February 05, 1997|By Mark Miller

THE WOLVES ARE at the door and my tenant knows it. He's standing on the stoop of an East Baltimore rowhouse, oblivious to the humid winter chill, waving what appears to be a wad of bills. ''I have the money,'' he says. ''It's all here. All of it.''

It shouldn't have come to this. Young, educated, articulate, all smiles and honorable intentions, my tenant appeared to be every inner-city landlord's dream. Even his furniture, upscale and trendy, seemed out of place in this neighborhood that had seen better days. He had moved in with the option to buy. Now he had no options, just a monster arrearage and the prospect of homelessness.

My workman and I watch him from across the narrow street, waiting for the sheriff. We last came calling in September. Seven hundred dollars, two month's rent, was what he needed to stay. My workman went inside, took out a chair and placed it on the sidewalk. ''That makes it official,'' the sheriff had said. The tenant placed a call to his father, who lived nearby. Pop was there in 15 minutes, $700 in hand. The chair went back in; the sheriff left and all was well.

This time, though, Pop is nowhere to be seen and that wad of bills hardly looks like the $1,050 my tenant needs to keep this roof over his head. I refuse to take it and advise him to pack up and leave. It took 3 months to get to this point. Three months of unpaid rent. Three months of hollow promises. Three months of believing what I wanted to believe. Three months of showing good faith without receiving good faith in return.

This is a tough business, and one must be tough, if not ruthless, to succeed. Honest landlords with a social conscience -- hey, we're out there -- take a beating, emotionally as well as financially.

Just a few weeks prior to this second put-out, the tenant called. He was working, he said, and requested that I come by at week's end and pick up two month's worth of rent. I took the bait -- but no money. A week later, a judge in housing court granted the tenant a 10-day ''stay.'' On day nine, he left a vague message on my machine (''I have good news for you''), along with a request to call him back. Not this time, I decided, and filed for another put-out.

Daughter's voice

Thus this second showdown, the tenant waving his wad of bills as if it were some magic wand, turning back now and then to speak to his young daughter, whose soft, innocent voice carries into the street and stirs what little sympathy I have left.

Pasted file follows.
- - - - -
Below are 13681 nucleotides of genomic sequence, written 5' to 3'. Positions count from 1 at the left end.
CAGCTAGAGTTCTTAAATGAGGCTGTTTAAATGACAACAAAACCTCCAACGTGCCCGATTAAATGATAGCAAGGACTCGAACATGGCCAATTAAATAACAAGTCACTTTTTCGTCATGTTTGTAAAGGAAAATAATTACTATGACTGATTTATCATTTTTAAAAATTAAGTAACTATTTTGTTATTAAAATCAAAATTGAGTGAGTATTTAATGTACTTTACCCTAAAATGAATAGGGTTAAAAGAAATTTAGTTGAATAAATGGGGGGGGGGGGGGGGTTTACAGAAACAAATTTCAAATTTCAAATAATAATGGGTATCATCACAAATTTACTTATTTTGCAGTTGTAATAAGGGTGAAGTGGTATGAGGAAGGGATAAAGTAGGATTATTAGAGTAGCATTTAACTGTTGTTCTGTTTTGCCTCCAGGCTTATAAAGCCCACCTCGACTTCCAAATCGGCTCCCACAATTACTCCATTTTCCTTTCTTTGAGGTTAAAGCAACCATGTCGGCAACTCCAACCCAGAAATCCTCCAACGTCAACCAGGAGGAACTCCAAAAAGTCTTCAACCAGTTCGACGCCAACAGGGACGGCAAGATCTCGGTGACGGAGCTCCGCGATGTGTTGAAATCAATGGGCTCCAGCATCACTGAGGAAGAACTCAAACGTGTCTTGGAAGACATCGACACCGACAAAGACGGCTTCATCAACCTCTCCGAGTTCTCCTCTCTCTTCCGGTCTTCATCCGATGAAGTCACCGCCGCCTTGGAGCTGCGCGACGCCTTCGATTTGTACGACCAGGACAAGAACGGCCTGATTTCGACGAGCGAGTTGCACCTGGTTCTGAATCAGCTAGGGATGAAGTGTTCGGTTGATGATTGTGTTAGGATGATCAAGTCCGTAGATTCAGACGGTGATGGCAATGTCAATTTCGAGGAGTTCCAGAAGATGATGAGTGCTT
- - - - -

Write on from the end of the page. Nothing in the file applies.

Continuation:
I'm relieved when the sheriff pulls up, a bulky guy in his forties too jaded and detached, I imagine, for either sympathy or contempt.

The tenant waves the bills in front of him, a pastiche, the sheriff notes, of cash, money orders and a payroll check totaling slightly over 1 month's rent. ''That's no good, sir,'' the sheriff says of the payroll check, and advises him of the eviction. The tenant, now off the stoop and on the sidewalk, begs for ''another chance.'' I wave him off as my workman enters the house to begin his hideous task.

The tenant pleads for time to at least get a moving truck, a reasonable request that can save me money. ''Request granted,'' I say. ''Just be out within 48 hours.''

Later I drive by the house and breathe easy when I notice a U-Haul backed up to the rear door. The tenant calls that night and asks another favor: Can he have until the end of the month, another 15 days? I control my outrage and remind him of our deal and the consequences for reneging on it: ''You're out within 48 hours or we put you out.'' He doesn't argue. In fact, he thanks me, knowing full well that he and his fine furniture could have been on the street hours ago.

Soon I'll be showing the house to others seeking shelter. Like most prospective tenants, like the man just evicted, they'll be friendly and courteous, all smiles and honorable intentions.

Mark Miller writes from Baltimore.

Pub Date: 2/05/97

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